State DOTs have a major role to play in reversing the nation’s epidemic of pedestrian deaths. But that can be hard to do when most DOTs are still set up to build roads that prioritize high-speed car travel, even if that jeopardizes the safety of some of the people using those roads. Tennessee DOT is working to change that through a comprehensive approach to Complete Streets.
On December 7, 2015, the Florida Department of Transportation (FDOT) released its Complete Streets Implementation Plan, an ambitious and comprehensive commitment to change the way roads are designed and built in Florida to make them safer for all types of travelers, while also promoting economic development and enhancing quality of life.
VTrans, in partnership with Smart Growth America, has unveiled a work program for revising the Vermont State Standards, which provide VTrans staff and other partners with direction in designing roadway transportation projects.
Funded in part by a $22 million Department of Transportation TIGER grant, the first multi-modal transit project funded by TIGER has opened.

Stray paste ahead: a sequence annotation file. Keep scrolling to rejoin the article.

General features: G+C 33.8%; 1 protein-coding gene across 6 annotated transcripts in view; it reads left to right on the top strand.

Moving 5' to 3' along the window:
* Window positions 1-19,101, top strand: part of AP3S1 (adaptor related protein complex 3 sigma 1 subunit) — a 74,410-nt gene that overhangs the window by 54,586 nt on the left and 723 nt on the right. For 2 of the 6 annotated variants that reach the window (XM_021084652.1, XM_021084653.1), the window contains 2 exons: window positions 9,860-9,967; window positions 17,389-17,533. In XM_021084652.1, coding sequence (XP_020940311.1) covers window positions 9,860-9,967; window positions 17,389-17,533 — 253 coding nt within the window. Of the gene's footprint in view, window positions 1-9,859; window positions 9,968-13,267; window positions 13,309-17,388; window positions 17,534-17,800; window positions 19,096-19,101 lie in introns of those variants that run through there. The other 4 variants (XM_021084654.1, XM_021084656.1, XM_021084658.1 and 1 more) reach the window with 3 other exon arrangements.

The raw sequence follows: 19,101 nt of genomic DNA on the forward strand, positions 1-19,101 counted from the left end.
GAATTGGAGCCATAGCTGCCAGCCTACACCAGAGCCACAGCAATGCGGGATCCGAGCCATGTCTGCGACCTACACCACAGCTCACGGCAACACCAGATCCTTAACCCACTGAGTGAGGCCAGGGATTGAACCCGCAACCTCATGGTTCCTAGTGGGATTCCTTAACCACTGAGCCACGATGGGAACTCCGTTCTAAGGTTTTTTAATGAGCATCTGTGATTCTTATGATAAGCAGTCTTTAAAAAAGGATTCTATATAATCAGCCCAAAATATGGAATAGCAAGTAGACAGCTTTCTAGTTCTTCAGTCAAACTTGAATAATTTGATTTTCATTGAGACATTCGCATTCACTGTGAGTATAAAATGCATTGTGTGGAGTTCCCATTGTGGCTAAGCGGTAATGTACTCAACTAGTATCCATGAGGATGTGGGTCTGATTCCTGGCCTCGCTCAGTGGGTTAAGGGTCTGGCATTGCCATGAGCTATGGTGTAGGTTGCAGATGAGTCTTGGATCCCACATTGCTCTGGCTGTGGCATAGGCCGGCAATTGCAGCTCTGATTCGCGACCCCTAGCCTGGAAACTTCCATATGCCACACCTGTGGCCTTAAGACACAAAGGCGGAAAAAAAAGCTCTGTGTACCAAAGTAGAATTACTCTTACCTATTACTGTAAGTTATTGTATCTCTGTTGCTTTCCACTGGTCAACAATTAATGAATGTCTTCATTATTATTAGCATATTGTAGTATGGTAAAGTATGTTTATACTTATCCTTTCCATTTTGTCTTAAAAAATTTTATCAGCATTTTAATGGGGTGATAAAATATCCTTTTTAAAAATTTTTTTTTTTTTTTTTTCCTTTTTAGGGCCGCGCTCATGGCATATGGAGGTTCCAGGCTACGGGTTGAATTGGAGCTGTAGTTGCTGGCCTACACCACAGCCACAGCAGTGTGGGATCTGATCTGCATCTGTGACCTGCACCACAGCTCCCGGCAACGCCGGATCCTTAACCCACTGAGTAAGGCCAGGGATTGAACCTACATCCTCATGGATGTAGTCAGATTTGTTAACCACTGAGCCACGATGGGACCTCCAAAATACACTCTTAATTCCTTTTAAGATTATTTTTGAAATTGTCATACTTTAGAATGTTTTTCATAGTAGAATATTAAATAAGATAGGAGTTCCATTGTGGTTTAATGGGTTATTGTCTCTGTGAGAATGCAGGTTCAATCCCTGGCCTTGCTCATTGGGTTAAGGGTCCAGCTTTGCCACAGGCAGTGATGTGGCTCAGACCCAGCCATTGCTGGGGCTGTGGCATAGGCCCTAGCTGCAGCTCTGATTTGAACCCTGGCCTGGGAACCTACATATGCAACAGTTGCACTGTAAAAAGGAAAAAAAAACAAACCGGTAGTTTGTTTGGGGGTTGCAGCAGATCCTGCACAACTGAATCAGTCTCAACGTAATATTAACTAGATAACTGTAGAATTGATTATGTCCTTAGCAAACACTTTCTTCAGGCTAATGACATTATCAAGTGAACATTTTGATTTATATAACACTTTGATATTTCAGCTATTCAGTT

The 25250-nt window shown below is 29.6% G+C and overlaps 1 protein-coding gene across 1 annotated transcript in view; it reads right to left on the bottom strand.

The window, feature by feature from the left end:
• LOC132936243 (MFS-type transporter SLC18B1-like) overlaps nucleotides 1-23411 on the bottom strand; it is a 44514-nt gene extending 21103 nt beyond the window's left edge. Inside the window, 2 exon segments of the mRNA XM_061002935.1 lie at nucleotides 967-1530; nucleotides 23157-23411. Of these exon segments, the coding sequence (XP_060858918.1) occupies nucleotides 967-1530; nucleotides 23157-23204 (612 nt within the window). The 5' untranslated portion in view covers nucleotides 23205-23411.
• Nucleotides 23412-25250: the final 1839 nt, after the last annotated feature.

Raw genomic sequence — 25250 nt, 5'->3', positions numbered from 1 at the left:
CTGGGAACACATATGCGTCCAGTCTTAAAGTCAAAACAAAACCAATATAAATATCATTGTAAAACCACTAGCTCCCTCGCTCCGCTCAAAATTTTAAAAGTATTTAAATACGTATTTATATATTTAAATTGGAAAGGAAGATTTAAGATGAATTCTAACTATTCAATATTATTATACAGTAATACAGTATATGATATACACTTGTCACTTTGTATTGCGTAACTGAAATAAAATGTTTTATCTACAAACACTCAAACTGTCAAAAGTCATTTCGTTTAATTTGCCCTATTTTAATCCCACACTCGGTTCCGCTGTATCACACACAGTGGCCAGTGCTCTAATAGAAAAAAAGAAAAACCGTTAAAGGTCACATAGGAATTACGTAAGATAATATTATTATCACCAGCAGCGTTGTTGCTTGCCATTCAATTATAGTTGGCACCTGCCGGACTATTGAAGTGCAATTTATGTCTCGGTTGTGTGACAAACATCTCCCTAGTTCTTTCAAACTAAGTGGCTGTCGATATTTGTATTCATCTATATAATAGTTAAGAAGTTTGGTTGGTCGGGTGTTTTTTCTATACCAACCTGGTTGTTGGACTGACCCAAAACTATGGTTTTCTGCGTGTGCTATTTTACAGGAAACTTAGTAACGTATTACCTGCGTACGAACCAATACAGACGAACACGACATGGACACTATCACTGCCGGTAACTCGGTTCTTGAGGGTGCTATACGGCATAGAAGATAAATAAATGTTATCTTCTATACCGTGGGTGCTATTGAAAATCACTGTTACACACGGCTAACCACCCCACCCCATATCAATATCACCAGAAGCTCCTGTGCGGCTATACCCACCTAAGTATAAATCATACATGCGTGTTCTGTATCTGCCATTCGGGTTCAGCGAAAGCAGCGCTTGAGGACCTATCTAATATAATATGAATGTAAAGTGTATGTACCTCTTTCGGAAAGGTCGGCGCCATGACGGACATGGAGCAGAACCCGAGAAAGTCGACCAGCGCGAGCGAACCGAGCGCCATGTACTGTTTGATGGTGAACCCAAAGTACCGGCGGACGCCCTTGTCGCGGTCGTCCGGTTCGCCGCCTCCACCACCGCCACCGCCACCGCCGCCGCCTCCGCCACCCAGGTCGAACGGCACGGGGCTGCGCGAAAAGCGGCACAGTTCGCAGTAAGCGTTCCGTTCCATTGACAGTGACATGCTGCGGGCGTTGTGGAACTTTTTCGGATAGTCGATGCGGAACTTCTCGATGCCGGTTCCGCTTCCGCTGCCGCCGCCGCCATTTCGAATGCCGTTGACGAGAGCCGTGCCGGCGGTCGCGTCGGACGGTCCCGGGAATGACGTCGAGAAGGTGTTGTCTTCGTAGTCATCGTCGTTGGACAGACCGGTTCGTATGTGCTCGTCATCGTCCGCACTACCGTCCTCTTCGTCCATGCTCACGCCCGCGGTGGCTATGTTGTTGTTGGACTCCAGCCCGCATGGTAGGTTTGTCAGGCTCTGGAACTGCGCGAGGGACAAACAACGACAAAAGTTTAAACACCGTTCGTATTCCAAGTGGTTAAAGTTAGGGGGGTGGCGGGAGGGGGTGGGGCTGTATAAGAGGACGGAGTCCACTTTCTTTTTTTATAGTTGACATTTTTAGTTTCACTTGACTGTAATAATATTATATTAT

Photo of U.S. Highway 101 as it passes through the Smith River Rancheria, from AARoads.
This post was co-written by Terry Supahan, President of Supahan Consulting Group.
With technical assistance from Smart Growth America, the Smith River Rancheria, a federally recognized tribal government, secured a $2.5 million TIGER grant for the U.S. Highway 101 Multimodal Smith River Safety Corridor project. The project will implement walking and bicycling safety improvements along approximately 1.3 miles of the Gateway Area of U.S. 101 in California just south of the Oregon border. Project elements include unique colorized, stamped shoulder treatments, new signage, lighting, and related improvements. The objectives of these investments are to increase safety, especially for pedestrians, bicyclists, and other vulnerable users, as well as calm traffic, expand travel choices, and enhance community identity and livability.